- More than half (51%) of Gen Z respondents aged 18 to 23 years will always research a company to ensure it aligns with their position on corporate social responsibility before making a purchase, according to a Forrester study emailed to Marketing Dive.
- The percentage of that same age cohort that said it's "cool" to be associated with a brand on social media fell to 46% in 2020 from 52% in 2019, Forrester found. In a separate survey, 44% of 12- to 17-year-olds said they don't trust ads they see online, while 56% agree that ads are a good way to learn about new products.
- The Forrester report details how to reconcile Gen Z's conflicting messages for brands as companies seek to engage with a generation that has an estimated buying power of $143 billion in the U.S.
Forrester's report explores how a "post-truth climate" is affecting Gen Z's behaviors and what brands can do to meet their expectations, which are different from those of prior generations. Gen Zers tend not to trust the average American company at a rate (42%) higher than that of millennials (30%), Gen Xers (28%) and baby boomers (26%), per the study.
To gain trust with Gen Z, brands must align their values with those of the cohort in real and actionable ways. The young age group expect brands to take a stance on issues, but the study warns that being seen as "performative" is especially risky with the cohort. Forrester describes Gen Zers as "truth barometers" that can quickly judge a brand's authenticity, with 54% of teens in the group saying they stopped using a brand because of its ethics.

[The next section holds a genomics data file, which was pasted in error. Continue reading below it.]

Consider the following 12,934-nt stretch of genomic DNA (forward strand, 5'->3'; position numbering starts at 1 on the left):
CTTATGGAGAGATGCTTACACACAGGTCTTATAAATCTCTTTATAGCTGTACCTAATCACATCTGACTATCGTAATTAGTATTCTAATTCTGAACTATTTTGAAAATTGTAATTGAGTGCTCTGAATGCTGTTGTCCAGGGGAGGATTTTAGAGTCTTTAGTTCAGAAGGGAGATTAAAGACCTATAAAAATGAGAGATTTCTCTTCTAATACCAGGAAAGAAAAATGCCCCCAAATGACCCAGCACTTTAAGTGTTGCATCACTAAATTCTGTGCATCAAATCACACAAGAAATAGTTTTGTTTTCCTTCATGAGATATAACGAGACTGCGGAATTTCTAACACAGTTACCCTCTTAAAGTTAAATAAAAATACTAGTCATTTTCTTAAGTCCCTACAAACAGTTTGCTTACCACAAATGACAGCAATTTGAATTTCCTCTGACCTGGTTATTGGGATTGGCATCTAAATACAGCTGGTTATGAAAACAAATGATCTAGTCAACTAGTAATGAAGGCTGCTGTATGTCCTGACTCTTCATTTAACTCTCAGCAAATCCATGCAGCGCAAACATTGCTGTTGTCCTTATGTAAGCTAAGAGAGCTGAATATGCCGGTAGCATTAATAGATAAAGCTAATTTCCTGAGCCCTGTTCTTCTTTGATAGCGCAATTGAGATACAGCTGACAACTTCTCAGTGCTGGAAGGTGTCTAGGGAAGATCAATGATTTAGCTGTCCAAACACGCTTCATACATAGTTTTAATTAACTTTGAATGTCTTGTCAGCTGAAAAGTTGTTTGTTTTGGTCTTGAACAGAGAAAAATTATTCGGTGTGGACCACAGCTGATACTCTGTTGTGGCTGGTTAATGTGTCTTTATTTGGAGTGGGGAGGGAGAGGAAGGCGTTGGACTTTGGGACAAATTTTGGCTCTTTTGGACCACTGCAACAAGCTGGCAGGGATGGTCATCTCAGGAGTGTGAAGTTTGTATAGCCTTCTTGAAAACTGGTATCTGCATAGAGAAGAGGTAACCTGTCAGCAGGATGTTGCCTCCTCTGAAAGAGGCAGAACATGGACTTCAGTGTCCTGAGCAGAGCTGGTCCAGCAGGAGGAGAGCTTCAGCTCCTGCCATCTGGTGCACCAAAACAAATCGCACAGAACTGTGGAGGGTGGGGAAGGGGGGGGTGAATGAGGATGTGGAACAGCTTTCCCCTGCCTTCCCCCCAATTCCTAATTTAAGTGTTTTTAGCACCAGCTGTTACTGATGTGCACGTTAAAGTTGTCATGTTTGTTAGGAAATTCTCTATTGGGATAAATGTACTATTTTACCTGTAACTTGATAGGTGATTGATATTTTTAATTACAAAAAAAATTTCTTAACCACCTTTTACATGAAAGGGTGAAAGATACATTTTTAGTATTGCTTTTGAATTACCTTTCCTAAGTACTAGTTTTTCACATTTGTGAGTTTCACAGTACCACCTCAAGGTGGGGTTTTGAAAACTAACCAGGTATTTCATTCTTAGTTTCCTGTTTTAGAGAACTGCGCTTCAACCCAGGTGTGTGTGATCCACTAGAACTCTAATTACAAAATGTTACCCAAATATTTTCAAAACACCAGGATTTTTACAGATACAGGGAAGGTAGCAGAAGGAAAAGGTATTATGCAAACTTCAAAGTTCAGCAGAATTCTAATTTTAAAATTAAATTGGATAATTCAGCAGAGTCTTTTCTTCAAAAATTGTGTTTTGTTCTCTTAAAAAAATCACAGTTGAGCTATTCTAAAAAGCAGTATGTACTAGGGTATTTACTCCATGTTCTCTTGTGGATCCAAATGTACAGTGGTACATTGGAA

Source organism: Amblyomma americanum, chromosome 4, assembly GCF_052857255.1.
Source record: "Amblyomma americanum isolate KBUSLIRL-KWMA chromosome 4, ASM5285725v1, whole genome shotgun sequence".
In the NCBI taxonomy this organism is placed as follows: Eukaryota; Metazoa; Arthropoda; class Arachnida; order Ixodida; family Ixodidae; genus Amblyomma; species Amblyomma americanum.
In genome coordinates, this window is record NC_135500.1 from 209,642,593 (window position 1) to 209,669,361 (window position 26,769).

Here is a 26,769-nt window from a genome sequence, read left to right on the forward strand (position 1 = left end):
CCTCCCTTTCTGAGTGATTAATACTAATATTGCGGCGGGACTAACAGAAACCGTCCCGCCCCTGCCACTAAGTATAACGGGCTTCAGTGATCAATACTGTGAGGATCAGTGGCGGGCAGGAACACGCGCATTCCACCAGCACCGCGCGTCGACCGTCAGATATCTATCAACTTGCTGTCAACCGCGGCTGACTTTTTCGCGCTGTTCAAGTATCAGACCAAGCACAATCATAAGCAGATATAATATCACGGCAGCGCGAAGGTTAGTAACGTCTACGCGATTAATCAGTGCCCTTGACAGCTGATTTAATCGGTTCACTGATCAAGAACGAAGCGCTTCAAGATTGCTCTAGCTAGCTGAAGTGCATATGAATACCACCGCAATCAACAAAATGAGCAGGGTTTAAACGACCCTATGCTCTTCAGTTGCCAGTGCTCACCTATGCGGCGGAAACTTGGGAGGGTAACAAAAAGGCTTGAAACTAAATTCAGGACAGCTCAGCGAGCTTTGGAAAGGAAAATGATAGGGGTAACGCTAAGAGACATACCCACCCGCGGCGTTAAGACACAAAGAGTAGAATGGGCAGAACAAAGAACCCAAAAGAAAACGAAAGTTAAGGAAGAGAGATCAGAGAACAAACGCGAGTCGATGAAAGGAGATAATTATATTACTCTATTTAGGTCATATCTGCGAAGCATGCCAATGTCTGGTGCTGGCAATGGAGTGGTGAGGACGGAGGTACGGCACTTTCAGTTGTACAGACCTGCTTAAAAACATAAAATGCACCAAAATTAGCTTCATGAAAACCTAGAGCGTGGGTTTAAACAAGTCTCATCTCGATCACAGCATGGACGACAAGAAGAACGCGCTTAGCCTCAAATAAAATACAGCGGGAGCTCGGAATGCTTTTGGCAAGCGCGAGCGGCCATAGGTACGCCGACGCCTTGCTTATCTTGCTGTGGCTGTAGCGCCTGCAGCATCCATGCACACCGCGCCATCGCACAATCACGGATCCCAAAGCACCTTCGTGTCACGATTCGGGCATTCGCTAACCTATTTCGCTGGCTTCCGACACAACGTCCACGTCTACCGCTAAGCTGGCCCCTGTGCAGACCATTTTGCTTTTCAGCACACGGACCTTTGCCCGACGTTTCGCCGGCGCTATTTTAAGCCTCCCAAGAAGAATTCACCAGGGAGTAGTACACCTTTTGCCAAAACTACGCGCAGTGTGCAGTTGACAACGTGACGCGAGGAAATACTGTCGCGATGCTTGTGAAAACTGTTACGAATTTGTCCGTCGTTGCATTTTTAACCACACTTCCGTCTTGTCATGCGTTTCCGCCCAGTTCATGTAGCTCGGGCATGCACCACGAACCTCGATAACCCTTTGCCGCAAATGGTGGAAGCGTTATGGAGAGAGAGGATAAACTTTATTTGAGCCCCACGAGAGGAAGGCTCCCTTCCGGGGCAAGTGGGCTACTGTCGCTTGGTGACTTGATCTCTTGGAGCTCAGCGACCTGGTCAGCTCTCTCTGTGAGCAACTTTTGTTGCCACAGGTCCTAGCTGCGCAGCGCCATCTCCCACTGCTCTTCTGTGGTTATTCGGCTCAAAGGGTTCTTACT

The study also warns marketers not to mistake Gen Z's high ad watching frequency (40% of 18- to 23-year-olds compared with 34% of baby boomers) for attention and engagement, as they consume more content than older generations. They prefer ad-free streaming services to linear TV, and ad-skipping is a default behavior, with 82% of Gen Zers skipping ads as fast as possible, per a Millward Brown study cited by Forrester. And while almost half of 12- to 17-year-olds don't trust online ads, they see them as a way to learn about products, suggesting that brands must strive to be as authentic and truthful in this still-important channel.
To engage with Gen Z, Forrester suggests embracing key behaviors of the generation without pandering. This can take the form of offering customization to appeal to individuality; offering "value-based pricing" when available; focusing on the omnichannel opportunities that surged during the pandemic; disclosing how customer data is used; and continuing purpose-driven activities that reinforce a brand's values.